An Iron Giant

Living in northeast Oklahoma doesn’t give me a lot of opportunity for short jaunts to fantastic places.  If I want to go to Dallas, Texas, it’s a five hour drive south.  About the same distance north is Kansas City.  That same distance again east or west will greet me with plenty of small towns, but nothing of great historical significance or remarkable fame.  However, sometimes, the history comes to us.  Such was the case yesterday morning as an honest-to-goodness steam locomotive made a brief stop in the small town of Wagoner, Oklahoma.

The Union Pacific 844 steam locomotive was completed in 1944 and, as far as I know, is the ONLY steam train still running today.  It makes occasional, but rare, trips around the country for various functions for the railroad.  I read about it on a local news website a few weeks ago and marked it on my iPhone calendar.  Friday night I was chatting with one of my friends when I arbitrarily checked my calendar and saw my note.  I asked if he wanted to go at about 1 AM.  Seven hours later, I picked him and his nine year old daughter up and started the road trip.  We stopped in Catoosa, OK for a quick breakfast at Waffle House (where I redeemed my free-waffle-on-your-birthday-month coupon!) and set out on the highway.  It took us about forty-five minutes to reach the small downtown of Wagoner, population of about 8,000.

I used to drive through Wagoner quite regularly in the summer with my friend Jared as we were en route to his cabin at the lake.  I hadn’t been through in quite some time, and not much has changed.  It didn’t take long for us to find the old Union Pacific rail station, boarded up and dilapidated next to the railroad track.  For one thing, there were dozens of cars and hundreds of people waiting on the arrival of the historic train.  Curious residents, model train enthusiasts, historians, people from all around were eager to greet the iron horse when she arrived.  We timed it pretty well; we’d only been there for about twenty minutes before we could hear it in the distance.

As the train came into view and began to slow to a stop, my face broke out into a grin that could hardly be contained.  Here was this WWII-era train, once a symbol of America’s prosperity and growth, coming to a stop in front of ME.  The engineer blew the whistle and it nearly knocked me down.  When the train came to a full and complete stop, nobody moved.  Was it safe to approach this unfamiliar behemoth?  I walked up and started taking some pictures, and I was thankful for the few moments of uncertainty.  Before long the train was swarmed with onlookers.  The three of us walked around the engine and marveled at the beauty of this beast.  Four-hundred and eighty-six thousand tons of locomotion lie dormant at our fingertips.  It was unreal.

The train stayed that way for about a half hour.  They made some adjustments to the locomotive and talked with some of the more enthusiastic gawkers.  I walked up and marveled at the gigantic wheels of the train.  They were as tall as I was.  I convinced one of the engineers to take a few pictures of the cab with my camera.  It’s amazing how many dials, gadgets, handles, knobs, levers, and other apparatus are required to run a train.  After all, it just goes down a track, right?  How about just a ‘forward’ button and a ‘stop’ button?  I guess I’m just used to the computer age.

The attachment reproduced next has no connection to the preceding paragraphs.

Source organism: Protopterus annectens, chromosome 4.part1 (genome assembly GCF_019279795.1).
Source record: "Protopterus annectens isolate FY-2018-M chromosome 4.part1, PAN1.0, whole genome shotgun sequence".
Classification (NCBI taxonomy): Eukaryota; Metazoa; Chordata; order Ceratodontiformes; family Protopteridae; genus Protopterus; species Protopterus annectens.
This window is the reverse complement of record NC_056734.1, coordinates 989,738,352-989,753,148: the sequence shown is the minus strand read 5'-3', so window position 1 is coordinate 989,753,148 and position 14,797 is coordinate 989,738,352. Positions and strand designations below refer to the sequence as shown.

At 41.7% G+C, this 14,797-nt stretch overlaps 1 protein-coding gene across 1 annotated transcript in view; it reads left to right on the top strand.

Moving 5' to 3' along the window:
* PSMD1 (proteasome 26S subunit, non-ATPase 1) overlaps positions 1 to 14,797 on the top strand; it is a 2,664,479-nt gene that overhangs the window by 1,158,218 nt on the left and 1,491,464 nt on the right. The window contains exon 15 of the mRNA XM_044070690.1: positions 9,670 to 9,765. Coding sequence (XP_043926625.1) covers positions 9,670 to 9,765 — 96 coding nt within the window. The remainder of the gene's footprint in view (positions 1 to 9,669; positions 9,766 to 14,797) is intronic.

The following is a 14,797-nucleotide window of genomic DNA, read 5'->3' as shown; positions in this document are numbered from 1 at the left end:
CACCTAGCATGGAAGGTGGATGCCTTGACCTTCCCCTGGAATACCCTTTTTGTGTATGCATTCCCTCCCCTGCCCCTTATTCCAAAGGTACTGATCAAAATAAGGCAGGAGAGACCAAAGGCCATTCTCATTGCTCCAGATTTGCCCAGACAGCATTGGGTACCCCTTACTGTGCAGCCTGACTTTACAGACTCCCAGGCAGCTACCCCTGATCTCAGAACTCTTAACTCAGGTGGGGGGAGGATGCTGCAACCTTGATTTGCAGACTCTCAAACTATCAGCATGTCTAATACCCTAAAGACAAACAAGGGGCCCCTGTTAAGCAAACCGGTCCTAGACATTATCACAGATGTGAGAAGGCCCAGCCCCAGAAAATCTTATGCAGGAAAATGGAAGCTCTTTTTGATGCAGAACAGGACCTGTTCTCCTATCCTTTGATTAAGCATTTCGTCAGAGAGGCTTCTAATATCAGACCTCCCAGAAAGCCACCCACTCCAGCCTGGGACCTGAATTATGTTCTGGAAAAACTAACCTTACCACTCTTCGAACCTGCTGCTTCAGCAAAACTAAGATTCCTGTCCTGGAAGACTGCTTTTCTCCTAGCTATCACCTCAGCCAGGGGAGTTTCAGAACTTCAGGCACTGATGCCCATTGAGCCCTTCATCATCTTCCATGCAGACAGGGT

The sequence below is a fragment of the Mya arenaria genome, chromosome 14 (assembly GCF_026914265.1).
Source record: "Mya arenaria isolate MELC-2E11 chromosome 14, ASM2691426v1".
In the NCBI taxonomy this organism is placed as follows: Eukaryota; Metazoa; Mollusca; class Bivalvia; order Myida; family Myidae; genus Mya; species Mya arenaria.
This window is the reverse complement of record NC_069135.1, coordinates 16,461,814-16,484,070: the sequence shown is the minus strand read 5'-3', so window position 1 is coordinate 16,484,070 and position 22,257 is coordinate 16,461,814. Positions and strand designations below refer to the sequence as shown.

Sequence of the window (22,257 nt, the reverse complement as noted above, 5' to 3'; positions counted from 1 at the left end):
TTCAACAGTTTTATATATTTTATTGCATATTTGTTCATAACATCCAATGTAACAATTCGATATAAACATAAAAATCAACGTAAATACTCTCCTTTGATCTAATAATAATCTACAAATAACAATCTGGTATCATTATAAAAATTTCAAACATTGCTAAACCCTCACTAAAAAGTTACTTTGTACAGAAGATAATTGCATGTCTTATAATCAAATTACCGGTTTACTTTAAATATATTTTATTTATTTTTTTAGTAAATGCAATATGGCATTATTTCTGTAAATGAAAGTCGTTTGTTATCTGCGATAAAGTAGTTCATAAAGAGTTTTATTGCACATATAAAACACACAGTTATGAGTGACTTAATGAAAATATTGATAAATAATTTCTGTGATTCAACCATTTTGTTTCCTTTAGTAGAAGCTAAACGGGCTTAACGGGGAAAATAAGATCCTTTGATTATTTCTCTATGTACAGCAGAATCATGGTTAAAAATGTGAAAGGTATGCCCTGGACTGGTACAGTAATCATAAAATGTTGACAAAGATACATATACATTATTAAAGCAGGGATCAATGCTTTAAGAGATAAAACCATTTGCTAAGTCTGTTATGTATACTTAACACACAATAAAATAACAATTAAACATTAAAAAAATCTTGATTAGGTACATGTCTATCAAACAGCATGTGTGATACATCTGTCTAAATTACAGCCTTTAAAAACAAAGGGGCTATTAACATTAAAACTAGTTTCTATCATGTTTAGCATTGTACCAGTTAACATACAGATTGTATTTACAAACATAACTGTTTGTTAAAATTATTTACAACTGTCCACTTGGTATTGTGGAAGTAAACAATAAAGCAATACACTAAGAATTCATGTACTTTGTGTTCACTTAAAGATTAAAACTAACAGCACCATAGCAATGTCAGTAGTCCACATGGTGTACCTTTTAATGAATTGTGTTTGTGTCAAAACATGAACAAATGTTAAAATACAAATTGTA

After a too-short pause, the whistle pierced the morning air once more to let us know it was time to move on. Everybody cheered as the train slowly moved forward.  Now, if you’ve seen many locomotives in movies, you know there’s a moment when it gets going where the wheels spin fast ’till it catches the track and everything matches.  Well, when that happened, the entire ground shook.  I was immediately humbled by the power of the train and was hit with a pang of sadness that this marvel was the last of it’s kind.  We waved until the train steamed out of sight.  I hope that is not the last time I see it.

Video of the Train Leaving

About rhysfunk

Rhys Martin was born in Tulsa, Oklahoma in 1981. In 2009, he sold everything he owned and left the country, living out of a backpack for ten months. He discovered a passion for photography while traveling throughout Southeast Asia and Europe. After returning home, he looked at his home town and Oklahoma heritage with fresh eyes. When he began to explore his home state, Rhys turned his attention to historic Route 66. As he became familiar with the iconic highway, he began to truly appreciate Oklahoma’s place along the Mother Road. He has traveled all 2,400 miles of Route 66, from Chicago to Los Angeles. He has also driven many miles on rural Oklahoma highways to explore the fading Main Streets of our small towns. Rhys has a desire to find and share the unique qualities of the Sooner State with the rest of the world. Cloudless Lens Photography has been featured in several publications including This Land, Route 66 Magazine, Nimrod Journal, Inbound Asia Magazine, The Oklahoman, and the Tulsa World. In 2018 he published his first book, Lost Restaurants of Tulsa. Rhys loves to connect with people and share his experiences; ask him about enjoyable day trips from Tulsa, locations along Route 66, and good diners or burger joints along the way.
This entry was posted in Uncategorized. Bookmark the permalink.

Leave a Reply

Fill in your details below or click an icon to log in: Logo

You are commenting using your account. Log Out /  Change )

Google photo

You are commenting using your Google account. Log Out /  Change )

Twitter picture

You are commenting using your Twitter account. Log Out /  Change )

Facebook photo

You are commenting using your Facebook account. Log Out /  Change )

Connecting to %s